State

Modesto teachers reach deal: Less pay, more kids

The union that represents teachers in the Modesto City Schools district has reached a tentative contract agreement that would prevent most layoffs among its members while accepting a pay cut and fewer workdays.

The deal for the Modesto Teachers Association would mean fewer school days for children and more students per classroom. The 2010-11 school year would shrink to 175 instructional days, five less than this year.

For teachers, the deal means nearly a 4.5 percent pay cut, primarily because they will be working fewer days.

The school district expects the deal will save it $13 million next year, assuming teachers ratify the agreement when they vote May 26-28.

By agreeing to a pay cut, union members will save hundreds of jobs. The district notified 517 teachers, librarians and counselors in March that they might lose there jobs come July.

Now "we will layoff under 100, about 65 of which will be K-6 teachers," said Chris Flesuras, deputy superintendent who oversees personnel. Those teachers are expected to be all temporary or probationary employees, rather than tenured permanent teachers.

Top MTA officials could not be reached for comment late Thursday.

Here are the changes union and district bargaining teams hammered out for the 2010-11 school year:

Six unpaid furlough days, including five fewer instructional days and one less preparation day. That means Modesto teachers would work 176 days a year.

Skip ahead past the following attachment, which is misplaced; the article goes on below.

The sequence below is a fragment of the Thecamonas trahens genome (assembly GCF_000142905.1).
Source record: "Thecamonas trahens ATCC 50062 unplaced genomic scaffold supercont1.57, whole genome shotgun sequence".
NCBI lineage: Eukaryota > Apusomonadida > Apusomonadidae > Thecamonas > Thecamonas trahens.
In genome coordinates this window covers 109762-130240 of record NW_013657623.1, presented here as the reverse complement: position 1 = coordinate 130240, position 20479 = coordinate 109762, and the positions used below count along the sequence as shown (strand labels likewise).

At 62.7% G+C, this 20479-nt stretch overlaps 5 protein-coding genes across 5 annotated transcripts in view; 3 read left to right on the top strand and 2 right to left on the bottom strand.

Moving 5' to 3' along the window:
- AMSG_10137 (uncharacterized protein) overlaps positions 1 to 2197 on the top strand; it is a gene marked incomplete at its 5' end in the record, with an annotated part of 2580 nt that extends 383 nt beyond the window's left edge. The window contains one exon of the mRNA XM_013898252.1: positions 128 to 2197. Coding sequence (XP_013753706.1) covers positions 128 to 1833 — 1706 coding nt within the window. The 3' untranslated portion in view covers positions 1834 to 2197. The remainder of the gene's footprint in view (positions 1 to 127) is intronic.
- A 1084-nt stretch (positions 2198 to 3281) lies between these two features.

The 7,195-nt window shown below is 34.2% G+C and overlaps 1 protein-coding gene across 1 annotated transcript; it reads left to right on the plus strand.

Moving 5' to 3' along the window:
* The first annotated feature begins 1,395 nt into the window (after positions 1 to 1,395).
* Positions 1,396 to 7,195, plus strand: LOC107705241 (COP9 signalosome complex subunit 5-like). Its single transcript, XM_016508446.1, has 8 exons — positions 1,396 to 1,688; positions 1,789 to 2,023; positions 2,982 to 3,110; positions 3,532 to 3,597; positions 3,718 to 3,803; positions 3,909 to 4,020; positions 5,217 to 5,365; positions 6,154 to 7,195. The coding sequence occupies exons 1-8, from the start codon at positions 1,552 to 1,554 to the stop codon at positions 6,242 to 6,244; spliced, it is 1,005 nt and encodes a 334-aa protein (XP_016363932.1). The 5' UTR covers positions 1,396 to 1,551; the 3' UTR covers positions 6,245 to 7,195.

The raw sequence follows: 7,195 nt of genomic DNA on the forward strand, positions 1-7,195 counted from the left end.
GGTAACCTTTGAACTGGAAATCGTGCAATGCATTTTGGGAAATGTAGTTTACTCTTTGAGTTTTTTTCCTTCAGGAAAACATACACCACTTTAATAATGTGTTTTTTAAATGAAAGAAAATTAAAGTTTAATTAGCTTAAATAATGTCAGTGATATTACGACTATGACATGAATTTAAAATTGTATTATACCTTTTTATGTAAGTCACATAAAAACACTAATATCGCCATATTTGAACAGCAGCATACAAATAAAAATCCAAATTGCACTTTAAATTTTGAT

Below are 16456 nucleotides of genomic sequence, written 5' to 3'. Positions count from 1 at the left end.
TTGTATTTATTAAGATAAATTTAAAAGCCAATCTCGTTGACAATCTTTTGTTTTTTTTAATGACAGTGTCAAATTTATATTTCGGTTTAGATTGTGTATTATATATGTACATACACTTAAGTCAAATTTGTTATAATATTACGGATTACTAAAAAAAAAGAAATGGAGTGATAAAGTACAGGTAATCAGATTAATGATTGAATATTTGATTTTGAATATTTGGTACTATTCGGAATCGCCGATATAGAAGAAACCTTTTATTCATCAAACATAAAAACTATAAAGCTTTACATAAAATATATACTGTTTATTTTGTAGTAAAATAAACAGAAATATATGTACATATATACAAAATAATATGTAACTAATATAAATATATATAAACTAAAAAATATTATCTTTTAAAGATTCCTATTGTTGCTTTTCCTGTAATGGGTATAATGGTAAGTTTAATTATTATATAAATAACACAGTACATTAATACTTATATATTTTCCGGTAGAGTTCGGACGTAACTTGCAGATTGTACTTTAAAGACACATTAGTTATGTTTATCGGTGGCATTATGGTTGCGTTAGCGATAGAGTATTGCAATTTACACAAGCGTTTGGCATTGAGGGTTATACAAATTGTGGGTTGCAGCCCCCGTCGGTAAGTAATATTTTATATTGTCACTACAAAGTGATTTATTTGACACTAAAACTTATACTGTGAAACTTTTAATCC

Wage reduction of 1.145 percent from the salary schedule. But teachers still would be given "step and column" raises, which provide pay increases to educators based on their years of experience and the number of college credits and degrees they earn.

Reduction of 20 percent in hourly and stipend compensation, such as extra pay teachers receive for teaching summer school or coaching athletic teams.

Increased class sizes. Kindergarten through third-grade classes would rise from 20 students to about 25. Seventh- and eighth-grade classes would increase from 36 to 37 students. High school classes would increase from 38 to 39 students.

Additional concessions for teachers were agreed to, including providing elementary teachers preparation time and relieving them from having to do yard duty during recess. At the secondary schools, teachers won't have to attend after-school staff meetings.

The required teacher workday would remain at six hours.

"We were able to reduce programs, but not eliminate them," Flesuras said. "We will maintain the K-6 music program for at least another year. All schools K-12 will be on traditional schedule, no more year-round schools. We will be able to maintain our arts and performing arts program."

Athletics also would be spared.

"We cut some stipends and reduced others in our sports program, but (we will be) able to maintain the present freshman, JV and varsity programs at all levels," Flesuras said.

It took 11 bargaining sessions to arrive at the tentative agreement.

The district previously cut a deal with its nonteaching personnel, which is expected to save $3.75 million next year.

Flesuras said the district also did some management reorganization, including layoffs and pay cuts, to save "a little over $2 million with an additional $500,000 in one-time saving."

Modesto City Schools has been trying to cut next year's budget $25 million, which is about 10 percent, because of declining enrollment and shrinking revenues from the state.

Bee staff writer J.N. Sbranti can be reached at jnsbranti@modbee.com or 578-2196.

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